Cites: J Public Health Manag Pract. 2011 Nov-Dec;17(6):E1-E1121964372
Cites: Health Policy Plan. 2000 Sep;15(3):239-4611012397
Cites: Health Policy. 2002 Aug;61(2):213-3612088893
Cites: Am J Prev Med. 2002 Aug;23(2 Suppl):64-7312133739
Cites: Annu Rev Public Health. 1998;19:173-2029611617
Cites: Eval Program Plann. 2012 May;35(2):236-4522221889
Cites: Am J Prev Med. 2012 Nov;43(5 Suppl 4):S337-5023079266
Cites: Qual Health Res. 2005 Dec;15(10):1392-41016263919
PubMed ID
23639179 View in PubMed
Less detail

"What do they want me to say?" The hidden curriculum at work in the medical school selection process: a qualitative study.

https://arctichealth.org/en/permalink/ahliterature125830
Source
BMC Med Educ. 2012;12:17
Publication Type
Article
Date
2012
Author
Jonathan White
Keith Brownell
Jean-Francois Lemay
Jocelyn M Lockyer
Author Affiliation
Department of Surgery, University of Alberta, Edmonton, Canada. jswhite1@ualberta.ca
Source
BMC Med Educ. 2012;12:17
Date
2012
Language
English
Publication Type
Article
Keywords
Alberta
Concept Formation
Curriculum
Humans
Interviews as Topic
Models, Theoretical
School Admission Criteria
Schools, Medical
Writing
Abstract
There has been little study of the role of the essay question in selection for medical school. The purpose of this study was to obtain a better understanding of how applicants approached the essay questions used in selection at our medical school in 2007.
The authors conducted a qualitative analysis of 210 essays written as part of the medical school admissions process, and developed a conceptual framework to describe the relationships, ideas and concepts observed in the data.
Findings of this analysis were confirmed in interviews with applicants and assessors. Analysis revealed a tension between "genuine" and "expected" responses that we believe applicants experience when choosing how to answer questions in the admissions process. A theory named "What do they want me to say?" was developed to describe the ways in which applicants modulate their responses to conform to their expectations of the selection process; the elements of this theory were confirmed in interviews with applicants and assessors.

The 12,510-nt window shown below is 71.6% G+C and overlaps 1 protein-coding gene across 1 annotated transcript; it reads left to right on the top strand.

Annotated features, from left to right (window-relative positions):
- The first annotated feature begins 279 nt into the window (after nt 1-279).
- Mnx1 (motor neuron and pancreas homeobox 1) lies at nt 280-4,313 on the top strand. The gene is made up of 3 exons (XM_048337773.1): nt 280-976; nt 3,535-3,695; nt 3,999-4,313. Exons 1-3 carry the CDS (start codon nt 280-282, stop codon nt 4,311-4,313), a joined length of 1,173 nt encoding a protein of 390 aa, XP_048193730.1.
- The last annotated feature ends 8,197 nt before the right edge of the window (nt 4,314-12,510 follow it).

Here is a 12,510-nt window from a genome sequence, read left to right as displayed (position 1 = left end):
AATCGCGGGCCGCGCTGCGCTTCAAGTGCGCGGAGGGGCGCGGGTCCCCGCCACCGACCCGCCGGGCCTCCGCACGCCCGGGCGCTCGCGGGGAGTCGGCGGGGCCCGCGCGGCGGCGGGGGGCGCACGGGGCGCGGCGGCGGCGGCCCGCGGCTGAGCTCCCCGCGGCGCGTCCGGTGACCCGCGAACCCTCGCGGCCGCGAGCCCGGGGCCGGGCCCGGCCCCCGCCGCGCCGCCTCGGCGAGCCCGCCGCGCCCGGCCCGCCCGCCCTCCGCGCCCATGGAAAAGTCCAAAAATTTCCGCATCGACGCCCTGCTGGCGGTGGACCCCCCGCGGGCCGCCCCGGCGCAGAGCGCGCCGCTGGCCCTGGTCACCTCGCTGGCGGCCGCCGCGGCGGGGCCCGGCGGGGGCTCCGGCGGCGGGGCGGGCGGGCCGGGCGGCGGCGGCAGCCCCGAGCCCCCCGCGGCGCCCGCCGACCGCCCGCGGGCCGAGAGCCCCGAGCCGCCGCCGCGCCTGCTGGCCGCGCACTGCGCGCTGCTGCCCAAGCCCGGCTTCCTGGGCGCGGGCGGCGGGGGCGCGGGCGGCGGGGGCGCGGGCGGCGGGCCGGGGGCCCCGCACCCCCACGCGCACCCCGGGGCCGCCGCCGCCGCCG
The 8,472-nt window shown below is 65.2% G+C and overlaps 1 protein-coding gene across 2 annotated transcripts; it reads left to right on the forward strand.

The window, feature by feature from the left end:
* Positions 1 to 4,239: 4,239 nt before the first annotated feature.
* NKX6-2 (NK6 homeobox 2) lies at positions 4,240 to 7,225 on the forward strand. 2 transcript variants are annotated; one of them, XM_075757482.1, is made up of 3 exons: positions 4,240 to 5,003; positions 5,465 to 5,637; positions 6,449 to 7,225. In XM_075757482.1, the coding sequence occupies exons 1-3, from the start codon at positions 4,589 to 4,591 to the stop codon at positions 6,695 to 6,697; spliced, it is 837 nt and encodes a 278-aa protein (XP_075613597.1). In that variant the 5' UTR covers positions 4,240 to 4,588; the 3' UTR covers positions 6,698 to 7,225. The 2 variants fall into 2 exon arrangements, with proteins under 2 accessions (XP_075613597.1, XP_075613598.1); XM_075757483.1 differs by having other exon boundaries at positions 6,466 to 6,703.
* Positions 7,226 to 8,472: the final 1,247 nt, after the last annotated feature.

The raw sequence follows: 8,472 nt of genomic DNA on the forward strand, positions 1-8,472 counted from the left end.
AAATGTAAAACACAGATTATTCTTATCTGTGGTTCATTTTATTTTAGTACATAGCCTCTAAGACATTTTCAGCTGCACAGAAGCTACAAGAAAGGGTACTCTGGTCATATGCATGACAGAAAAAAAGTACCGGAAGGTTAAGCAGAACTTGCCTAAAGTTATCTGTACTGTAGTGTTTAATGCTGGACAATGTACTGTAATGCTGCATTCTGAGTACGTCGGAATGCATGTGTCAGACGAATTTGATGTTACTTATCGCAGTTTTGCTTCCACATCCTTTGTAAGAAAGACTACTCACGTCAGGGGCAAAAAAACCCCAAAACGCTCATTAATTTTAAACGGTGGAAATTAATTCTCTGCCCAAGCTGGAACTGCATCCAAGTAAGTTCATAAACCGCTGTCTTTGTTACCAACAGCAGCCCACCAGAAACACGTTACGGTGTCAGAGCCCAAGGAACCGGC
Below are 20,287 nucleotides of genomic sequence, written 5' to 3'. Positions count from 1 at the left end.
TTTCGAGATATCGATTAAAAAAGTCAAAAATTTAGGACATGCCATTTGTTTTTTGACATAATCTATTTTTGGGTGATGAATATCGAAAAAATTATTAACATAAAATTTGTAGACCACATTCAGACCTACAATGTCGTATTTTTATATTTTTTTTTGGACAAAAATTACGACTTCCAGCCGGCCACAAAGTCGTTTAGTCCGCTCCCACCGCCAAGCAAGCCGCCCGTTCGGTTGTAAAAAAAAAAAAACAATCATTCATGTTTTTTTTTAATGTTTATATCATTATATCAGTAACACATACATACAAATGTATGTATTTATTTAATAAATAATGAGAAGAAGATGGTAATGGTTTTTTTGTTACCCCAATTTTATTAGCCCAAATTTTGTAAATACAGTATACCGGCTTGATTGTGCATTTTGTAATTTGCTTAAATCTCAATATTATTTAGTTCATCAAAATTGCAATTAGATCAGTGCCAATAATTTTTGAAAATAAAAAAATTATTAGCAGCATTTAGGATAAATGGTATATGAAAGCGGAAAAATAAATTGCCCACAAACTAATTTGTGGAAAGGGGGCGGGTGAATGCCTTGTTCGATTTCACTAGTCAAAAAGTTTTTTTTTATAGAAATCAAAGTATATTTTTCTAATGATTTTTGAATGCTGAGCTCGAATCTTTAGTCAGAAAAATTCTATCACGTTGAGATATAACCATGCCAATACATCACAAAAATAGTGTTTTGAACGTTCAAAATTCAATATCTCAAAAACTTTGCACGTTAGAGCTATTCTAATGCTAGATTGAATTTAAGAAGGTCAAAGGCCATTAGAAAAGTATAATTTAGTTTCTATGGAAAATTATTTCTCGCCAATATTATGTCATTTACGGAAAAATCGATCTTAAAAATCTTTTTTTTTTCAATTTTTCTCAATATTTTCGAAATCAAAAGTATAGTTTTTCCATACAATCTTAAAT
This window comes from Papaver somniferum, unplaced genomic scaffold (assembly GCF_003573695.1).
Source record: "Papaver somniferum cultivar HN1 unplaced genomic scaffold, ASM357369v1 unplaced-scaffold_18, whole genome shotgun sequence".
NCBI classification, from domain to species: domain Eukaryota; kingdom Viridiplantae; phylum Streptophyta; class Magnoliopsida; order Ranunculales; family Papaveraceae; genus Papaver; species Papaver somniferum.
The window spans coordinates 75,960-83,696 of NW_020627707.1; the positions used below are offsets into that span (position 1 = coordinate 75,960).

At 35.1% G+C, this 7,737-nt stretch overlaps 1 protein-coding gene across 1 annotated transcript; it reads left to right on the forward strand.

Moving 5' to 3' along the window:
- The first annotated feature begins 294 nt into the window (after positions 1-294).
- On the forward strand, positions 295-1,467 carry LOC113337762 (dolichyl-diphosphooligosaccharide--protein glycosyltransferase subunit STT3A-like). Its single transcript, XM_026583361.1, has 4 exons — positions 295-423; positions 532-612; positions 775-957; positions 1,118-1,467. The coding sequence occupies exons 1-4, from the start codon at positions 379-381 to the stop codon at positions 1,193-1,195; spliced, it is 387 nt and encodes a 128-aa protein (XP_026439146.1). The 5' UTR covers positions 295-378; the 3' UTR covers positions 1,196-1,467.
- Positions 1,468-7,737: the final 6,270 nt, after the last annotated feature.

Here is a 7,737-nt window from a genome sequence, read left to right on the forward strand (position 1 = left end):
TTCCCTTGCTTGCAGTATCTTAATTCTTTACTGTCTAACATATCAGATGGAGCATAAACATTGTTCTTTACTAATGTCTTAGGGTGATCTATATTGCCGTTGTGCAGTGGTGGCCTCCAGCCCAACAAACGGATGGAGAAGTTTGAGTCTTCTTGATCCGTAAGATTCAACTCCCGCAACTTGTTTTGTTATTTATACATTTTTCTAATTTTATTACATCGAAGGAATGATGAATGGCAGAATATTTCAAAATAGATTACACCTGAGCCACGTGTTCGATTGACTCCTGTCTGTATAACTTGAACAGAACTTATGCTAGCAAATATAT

This work suggests the existence of a "hidden curriculum of admissions" and demonstrates that the process of selection has a strong influence on applicant response. This paper suggests ways that selection might be modified to address this effect. Studies such as this can help us to appreciate the unintended consequences of admissions processes and can identify ways to make the selection process more consistent, transparent and fair.
Notes
Cites: Med Educ. 2000 Mar;34(3):16510733698
Cites: Med Teach. 2011;33(10):e541-821942490
Cites: Adv Health Sci Educ Theory Pract. 2001;6(2):159-7511435766
Cites: Teach Learn Med. 2002 Winter;14(1):34-4211865747
Cites: Acad Med. 2002 Jun;77(6):475-8012063190
Cites: Mt Sinai J Med. 2002 Nov;69(6):385-9712429957
Cites: Adv Health Sci Educ Theory Pract. 2002;7(3):191-20012510141
Cites: Acad Med. 2003 Feb;78(2):189-20112584098
Cites: Nurse Educ Today. 2003 Nov;23(8):620-714554116
Cites: Med Educ. 2004 Mar;38(3):314-2614996341
Cites: Adv Health Sci Educ Theory Pract. 2004;9(2):137-4515141131
Cites: Adv Health Sci Educ Theory Pract. 2004;9(2):161-7415141133
Cites: Adv Health Sci Educ Theory Pract. 2004;9(2):79-8215222333
Cites: BMJ. 2004 Oct 2;329(7469):770-315459051
Cites: Acad Med. 1994 Nov;69(11):861-717945681
Cites: CMAJ. 1997 Jan 15;156(2):219-229012725
Cites: Am J Occup Ther. 1997 Oct;51(9):775-99311434
Cites: Acad Med. 1998 Jan;73(1):55-79447202
Cites: Acad Med. 1998 Apr;73(4):403-79580717
Cites: Med Educ. 2007 Jun;41(6):573-917518837
Cites: Med Teach. 2007 May;29(4):394-617786758
Cites: Adv Health Sci Educ Theory Pract. 2007 Nov;12(4):509-2117703368
Cites: Adv Health Sci Educ Theory Pract. 2008 May;13(2):193-20217043916
Cites: Acad Med. 2008 May;83(5):516-2018448911
Cites: Acad Med. 2008 Jul;83(7):623-418580074
Cites: J Gen Intern Med. 2008 Jul;23(7):942-718612721
Cites: Med Teach. 2008;30(6):606-1118608968